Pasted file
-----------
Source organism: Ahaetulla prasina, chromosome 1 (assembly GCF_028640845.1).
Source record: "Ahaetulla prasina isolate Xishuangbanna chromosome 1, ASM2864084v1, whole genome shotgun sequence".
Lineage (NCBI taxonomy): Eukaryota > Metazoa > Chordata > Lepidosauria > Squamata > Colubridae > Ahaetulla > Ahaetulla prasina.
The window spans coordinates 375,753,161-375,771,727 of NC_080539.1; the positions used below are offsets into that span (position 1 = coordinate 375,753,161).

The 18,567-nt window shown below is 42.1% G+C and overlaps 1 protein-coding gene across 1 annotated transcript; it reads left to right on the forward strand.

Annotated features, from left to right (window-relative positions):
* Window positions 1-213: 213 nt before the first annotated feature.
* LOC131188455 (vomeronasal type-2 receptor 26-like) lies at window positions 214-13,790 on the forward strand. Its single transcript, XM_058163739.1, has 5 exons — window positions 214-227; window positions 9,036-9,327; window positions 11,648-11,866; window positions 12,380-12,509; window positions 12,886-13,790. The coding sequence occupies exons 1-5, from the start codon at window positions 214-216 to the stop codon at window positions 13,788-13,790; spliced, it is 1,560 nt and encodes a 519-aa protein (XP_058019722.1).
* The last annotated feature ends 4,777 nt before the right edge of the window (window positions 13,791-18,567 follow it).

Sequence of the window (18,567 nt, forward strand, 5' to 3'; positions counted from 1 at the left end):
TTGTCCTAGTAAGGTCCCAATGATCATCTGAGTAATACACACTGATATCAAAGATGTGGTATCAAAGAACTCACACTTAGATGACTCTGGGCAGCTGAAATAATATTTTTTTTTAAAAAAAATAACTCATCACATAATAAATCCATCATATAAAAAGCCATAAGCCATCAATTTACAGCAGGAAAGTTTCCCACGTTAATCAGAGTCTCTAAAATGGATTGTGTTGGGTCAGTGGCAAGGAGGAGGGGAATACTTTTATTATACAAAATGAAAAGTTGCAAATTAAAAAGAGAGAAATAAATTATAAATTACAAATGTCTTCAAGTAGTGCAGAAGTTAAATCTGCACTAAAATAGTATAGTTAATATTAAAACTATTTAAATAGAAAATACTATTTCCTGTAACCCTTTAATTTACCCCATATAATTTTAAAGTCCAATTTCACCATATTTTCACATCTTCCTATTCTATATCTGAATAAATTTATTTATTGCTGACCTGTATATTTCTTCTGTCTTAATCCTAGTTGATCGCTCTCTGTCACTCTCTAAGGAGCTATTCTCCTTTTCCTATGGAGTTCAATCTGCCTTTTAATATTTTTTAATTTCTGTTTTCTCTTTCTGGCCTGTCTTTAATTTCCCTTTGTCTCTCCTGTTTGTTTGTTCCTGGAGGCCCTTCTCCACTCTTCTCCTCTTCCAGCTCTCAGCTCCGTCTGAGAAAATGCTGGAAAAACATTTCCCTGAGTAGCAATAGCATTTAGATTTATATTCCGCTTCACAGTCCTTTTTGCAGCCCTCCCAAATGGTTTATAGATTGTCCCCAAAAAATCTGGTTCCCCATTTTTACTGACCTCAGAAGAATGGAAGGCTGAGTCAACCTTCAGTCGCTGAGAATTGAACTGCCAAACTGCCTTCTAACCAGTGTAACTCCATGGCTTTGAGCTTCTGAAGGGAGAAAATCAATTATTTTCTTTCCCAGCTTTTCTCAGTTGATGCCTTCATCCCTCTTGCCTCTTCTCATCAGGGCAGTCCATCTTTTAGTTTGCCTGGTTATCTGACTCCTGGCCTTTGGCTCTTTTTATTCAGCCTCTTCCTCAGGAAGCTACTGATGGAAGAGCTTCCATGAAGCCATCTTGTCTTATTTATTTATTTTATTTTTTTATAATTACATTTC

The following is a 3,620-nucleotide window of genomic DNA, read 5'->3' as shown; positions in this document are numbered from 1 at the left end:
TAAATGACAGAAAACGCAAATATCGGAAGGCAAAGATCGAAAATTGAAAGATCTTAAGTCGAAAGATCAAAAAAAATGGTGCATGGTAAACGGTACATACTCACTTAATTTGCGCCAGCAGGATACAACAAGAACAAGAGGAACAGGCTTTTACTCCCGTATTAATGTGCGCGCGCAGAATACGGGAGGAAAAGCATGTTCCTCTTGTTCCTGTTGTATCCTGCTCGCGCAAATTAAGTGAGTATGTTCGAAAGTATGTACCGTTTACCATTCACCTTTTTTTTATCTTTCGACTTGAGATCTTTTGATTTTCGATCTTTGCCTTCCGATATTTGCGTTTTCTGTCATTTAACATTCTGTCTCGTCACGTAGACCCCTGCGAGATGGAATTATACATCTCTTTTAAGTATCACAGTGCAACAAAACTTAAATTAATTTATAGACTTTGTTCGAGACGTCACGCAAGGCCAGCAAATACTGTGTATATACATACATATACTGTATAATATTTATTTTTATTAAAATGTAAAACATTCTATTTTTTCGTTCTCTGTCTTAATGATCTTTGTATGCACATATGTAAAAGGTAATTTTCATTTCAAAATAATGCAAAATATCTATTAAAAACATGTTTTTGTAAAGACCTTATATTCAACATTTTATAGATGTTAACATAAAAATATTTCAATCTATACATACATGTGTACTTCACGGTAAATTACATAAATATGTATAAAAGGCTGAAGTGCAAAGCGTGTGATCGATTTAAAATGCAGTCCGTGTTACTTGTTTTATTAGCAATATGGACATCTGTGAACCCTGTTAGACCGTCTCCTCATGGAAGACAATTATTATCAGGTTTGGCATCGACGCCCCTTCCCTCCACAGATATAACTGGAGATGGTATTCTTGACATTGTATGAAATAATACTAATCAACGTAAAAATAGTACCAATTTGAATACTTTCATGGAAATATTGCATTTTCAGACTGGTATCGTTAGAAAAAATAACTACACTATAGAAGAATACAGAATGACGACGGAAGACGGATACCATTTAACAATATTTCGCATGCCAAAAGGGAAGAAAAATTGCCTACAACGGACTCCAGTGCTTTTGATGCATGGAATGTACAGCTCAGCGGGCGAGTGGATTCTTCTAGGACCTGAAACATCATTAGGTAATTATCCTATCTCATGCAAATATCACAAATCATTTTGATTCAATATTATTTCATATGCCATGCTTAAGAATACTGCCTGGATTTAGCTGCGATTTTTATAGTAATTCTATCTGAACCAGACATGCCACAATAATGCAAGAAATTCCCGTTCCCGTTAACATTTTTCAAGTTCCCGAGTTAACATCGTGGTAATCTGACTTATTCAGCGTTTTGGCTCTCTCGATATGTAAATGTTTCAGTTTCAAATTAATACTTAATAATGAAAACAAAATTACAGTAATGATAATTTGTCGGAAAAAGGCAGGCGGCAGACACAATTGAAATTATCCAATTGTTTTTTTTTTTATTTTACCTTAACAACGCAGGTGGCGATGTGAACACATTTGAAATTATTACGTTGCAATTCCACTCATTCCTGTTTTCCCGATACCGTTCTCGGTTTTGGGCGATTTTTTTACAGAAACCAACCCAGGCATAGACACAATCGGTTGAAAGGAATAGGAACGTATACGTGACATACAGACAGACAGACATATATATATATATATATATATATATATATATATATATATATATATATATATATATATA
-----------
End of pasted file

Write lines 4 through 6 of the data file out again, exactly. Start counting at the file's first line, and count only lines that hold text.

The window spans coordinates 375,753,161-375,771,727 of NC_080539.1; the positions used below are offsets into that span (position 1 = coordinate 375,753,161).

The 18,567-nt window shown below is 42.1% G+C and overlaps 1 protein-coding gene across 1 annotated transcript; it reads left to right on the forward strand.

Annotated features, from left to right (window-relative positions):